We always have plans for new Styx music and there's always new Styx music going on in the background. People would be surprised just how developed some of that is but we just have to find the right time. The right time has to present itself so we can go, "OK, lets put this out now." Because we have, over the course of the last number of years, put out the odd single here and there, ever few years but we really keep working away on new stuff. There's nothing imminent coming but I think it's going to come up on us fast. I think what's going to happen is we have enough material that the time might just present itself sooner then later so, we shall see. That's the most I can say about that though, Jay.
You are now close to twenty years with Styx and I think there's value in asking what Styx means to you. Being that you're not the original guy but you're such a huge part of the history so what does Styx mean to you?
Well, it's meant that I've been able to spend such an extended portion of my life doing what I love to do and they've facilitated that for me. I love classic rock. I love rock that's got great, larger than life views and impact on people. It was always a frustration in my solo career that it never extended beyond playing in Canada and that's just because of the way the contract was set up. It was Columbia (Records) and all the music industry nonsense that, kind of, got in the way. When Styx was presented and when I met the guys and saw just how alike we were in our passion for wanting to do this. I felt like these were people I wanted to be with because they really value what they do to the degree that I value what I do and to be with people like that for such a big part of every single year for, as you said, close to twenty years, it's great to be around people that love what they do. It really is tremendously galvanizing in a way. It makes the whole experience that much more meaningful. So, Styx for me, has meant being able to play with people who are as passionate and as driven to do this as much as possible and that's something I have appreciated very much. The second side of that is just to see how happy this band is able to make people just by putting together these notes and playing these shows and the good vibes that the band is able to generate. It's wonderful to be close to that.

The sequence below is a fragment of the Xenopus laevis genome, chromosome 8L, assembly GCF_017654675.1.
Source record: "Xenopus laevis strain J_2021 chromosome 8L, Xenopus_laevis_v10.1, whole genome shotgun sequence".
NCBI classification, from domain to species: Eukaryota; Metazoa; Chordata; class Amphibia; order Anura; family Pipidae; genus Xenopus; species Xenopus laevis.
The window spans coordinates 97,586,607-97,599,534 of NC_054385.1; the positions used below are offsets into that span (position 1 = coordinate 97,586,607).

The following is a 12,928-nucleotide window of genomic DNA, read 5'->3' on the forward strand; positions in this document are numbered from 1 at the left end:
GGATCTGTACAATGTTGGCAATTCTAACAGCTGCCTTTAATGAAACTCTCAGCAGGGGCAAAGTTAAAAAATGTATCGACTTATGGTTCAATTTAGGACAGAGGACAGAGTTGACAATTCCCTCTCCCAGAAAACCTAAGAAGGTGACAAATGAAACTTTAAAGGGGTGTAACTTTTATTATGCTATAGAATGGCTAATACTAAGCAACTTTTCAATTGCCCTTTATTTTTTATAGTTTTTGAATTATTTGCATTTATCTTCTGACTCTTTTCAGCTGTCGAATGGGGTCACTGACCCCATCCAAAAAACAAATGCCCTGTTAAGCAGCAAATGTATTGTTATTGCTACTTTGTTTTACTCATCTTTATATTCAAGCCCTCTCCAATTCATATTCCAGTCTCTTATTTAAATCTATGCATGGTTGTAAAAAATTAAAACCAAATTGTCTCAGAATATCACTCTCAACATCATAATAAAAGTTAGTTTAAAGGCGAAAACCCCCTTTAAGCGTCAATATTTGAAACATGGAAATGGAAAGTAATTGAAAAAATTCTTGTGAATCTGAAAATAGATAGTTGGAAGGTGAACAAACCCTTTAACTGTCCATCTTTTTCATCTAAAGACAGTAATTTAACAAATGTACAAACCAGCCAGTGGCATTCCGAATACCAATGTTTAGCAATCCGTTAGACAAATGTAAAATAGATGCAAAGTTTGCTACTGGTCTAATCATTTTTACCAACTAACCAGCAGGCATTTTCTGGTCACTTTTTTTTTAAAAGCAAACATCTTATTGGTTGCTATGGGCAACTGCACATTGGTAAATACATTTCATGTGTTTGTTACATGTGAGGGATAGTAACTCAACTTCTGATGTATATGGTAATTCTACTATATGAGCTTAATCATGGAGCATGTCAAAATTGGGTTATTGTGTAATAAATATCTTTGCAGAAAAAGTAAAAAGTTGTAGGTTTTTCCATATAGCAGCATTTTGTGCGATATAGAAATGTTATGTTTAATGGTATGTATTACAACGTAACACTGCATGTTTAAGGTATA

Thank you so much for taking some time to sit down with me again.
Oh, a pleasure.
You've got a tour going on right now with both Tesla and Def Leppard, how's that going for you?
It's a fantastic start. Probably the best summer tour we've ever had with the way the advance ticket sales have been on this run. The audiences have been huge and they seem to want to sing a lot of classic rock songs and we've got a bunch that we can play for them so it's all good.